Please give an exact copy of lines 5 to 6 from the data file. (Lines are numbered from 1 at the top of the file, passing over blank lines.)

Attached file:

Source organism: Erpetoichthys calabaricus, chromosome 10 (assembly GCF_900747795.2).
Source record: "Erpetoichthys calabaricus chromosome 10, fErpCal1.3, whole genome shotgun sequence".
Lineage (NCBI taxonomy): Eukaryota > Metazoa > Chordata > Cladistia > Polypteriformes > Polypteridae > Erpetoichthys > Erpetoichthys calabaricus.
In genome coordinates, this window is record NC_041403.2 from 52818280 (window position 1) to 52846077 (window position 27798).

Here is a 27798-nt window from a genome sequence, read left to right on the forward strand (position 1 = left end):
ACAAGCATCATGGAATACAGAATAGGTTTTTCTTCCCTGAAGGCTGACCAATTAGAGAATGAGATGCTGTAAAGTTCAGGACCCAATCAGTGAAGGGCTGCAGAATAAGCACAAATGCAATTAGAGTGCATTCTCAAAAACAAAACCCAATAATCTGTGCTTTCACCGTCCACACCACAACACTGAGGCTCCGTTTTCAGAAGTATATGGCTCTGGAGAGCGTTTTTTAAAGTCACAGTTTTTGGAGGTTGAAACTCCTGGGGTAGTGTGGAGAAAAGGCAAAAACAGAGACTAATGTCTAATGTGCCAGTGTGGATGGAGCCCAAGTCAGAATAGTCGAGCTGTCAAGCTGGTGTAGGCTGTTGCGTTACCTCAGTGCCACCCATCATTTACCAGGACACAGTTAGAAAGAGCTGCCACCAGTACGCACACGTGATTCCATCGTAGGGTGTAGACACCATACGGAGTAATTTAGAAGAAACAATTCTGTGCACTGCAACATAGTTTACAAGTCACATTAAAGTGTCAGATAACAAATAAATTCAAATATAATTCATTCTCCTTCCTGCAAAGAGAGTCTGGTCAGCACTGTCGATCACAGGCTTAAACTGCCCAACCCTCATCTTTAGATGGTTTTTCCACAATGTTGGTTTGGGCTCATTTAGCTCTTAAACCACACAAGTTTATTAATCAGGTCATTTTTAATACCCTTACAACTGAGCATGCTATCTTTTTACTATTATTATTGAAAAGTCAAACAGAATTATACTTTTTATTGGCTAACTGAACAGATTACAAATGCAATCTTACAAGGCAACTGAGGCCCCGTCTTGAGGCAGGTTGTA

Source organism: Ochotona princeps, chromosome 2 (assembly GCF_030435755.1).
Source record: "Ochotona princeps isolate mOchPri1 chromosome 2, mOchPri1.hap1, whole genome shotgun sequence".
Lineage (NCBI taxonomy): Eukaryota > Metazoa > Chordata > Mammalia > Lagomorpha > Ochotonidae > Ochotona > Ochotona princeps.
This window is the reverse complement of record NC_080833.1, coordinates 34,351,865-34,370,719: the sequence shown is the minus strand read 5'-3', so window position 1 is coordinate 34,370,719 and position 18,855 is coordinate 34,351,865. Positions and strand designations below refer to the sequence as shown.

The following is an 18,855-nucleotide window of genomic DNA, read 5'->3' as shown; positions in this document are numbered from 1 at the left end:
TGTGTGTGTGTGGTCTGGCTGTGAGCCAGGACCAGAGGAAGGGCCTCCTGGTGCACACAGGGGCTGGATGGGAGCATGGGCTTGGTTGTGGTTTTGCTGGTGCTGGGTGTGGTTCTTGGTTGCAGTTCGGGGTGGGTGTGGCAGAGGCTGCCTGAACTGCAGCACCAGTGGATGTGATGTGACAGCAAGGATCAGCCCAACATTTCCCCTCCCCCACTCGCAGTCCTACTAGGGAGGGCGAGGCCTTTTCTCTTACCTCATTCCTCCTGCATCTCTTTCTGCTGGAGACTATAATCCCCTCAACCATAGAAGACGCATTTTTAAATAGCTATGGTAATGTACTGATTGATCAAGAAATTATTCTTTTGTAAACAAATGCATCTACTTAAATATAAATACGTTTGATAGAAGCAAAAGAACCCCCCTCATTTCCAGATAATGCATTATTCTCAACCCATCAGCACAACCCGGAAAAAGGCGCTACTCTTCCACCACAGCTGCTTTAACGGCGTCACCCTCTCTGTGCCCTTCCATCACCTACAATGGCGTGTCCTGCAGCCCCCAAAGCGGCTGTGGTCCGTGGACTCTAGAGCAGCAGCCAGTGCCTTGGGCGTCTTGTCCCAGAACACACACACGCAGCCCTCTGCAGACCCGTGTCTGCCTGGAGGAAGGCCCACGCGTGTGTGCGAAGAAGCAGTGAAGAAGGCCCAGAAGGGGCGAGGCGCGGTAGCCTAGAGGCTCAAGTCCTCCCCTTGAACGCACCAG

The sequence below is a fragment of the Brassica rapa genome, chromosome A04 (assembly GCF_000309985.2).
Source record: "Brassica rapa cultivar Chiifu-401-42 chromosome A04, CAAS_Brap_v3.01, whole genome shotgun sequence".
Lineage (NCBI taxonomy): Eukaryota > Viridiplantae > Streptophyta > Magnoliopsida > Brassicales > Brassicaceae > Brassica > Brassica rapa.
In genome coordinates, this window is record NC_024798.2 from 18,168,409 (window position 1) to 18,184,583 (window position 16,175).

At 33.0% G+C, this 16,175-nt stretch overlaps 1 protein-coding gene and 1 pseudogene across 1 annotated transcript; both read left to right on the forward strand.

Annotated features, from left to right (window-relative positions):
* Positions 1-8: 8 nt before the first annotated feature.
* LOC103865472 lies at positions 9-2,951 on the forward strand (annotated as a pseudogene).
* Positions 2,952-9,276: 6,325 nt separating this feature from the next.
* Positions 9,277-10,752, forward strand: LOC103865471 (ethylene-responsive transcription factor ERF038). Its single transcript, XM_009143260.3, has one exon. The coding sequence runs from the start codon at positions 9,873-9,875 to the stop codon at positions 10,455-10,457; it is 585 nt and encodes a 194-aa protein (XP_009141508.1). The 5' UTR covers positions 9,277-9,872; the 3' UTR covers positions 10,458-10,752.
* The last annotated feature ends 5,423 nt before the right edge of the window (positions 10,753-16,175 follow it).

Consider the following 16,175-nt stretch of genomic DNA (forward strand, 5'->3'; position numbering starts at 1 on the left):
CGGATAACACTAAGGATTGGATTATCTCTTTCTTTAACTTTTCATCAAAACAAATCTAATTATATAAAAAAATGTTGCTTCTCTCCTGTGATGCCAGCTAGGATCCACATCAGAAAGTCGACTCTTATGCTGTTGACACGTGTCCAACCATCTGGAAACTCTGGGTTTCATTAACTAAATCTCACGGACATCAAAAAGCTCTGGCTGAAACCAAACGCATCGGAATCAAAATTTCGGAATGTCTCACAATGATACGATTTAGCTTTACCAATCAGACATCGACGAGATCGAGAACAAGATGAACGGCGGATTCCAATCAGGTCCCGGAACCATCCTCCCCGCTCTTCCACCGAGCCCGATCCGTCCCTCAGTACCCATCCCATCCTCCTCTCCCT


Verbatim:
Here is a 27798-nt window from a genome sequence, read left to right on the forward strand (position 1 = left end):
ACAAGCATCATGGAATACAGAATAGGTTTTTCTTCCCTGAAGGCTGACCAATTAGAGAATGAGATGCTGTAAAGTTCAGGACCCAATCAGTGAAGGGCTGCAGAATAAGCACAAATGCAATTAGAGTGCATTCTCAAAAACAAAACCCAATAATCTGTGCTTTCACCGTCCACACCACAACACTGAGGCTCCGTTTTCAGAAGTATATGGCTCTGGAGAGCGTTTTTTAAAGTCACAGTTTTTGGAGGTTGAAACTCCTGGGGTAGTGTGGAGAAAAGGCAAAAACAGAGACTAATGTCTAATGTGCCAGTGTGGATGGAGCCCAAGTCAGAATAGTCGAGCTGTCAAGCTGGTGTAGGCTGTTGCGTTACCTCAGTGCCACCCATCATTTACCAGGACACAGTTAGAAAGAGCTGCCACCAGTACGCACACGTGATTCCATCGTAGGGTGTAGACACCATACGGAGTAATTTAGAAGAAACAATTCTGTGCACTGCAACATAGTTTACAAGTCACATTAAAGTGTCAGATAACAAATAAATTCAAATATAATTCATTCTCCTTCCTGCAAAGAGAGTCTGGTCAGCACTGTCGATCACAGGCTTAAACTGCCCAACCCTCATCTTTAGATGGTTTTTCCACAATGTTGGTTTGGGCTCATTTAGCTCTTAAACCACACAAGTTTATTAATCAGGTCATTTTTAATACCCTTACAACTGAGCATGCTATCTTTTTACTATTATTATTGAAAAGTCAAACAGAATTATACTTTTTATTGGCTAACTGAACAGATTACAAATGCAATCTTACAAGGCAACTGAGGCCCCGTCTTGAGGCAGGTTGTA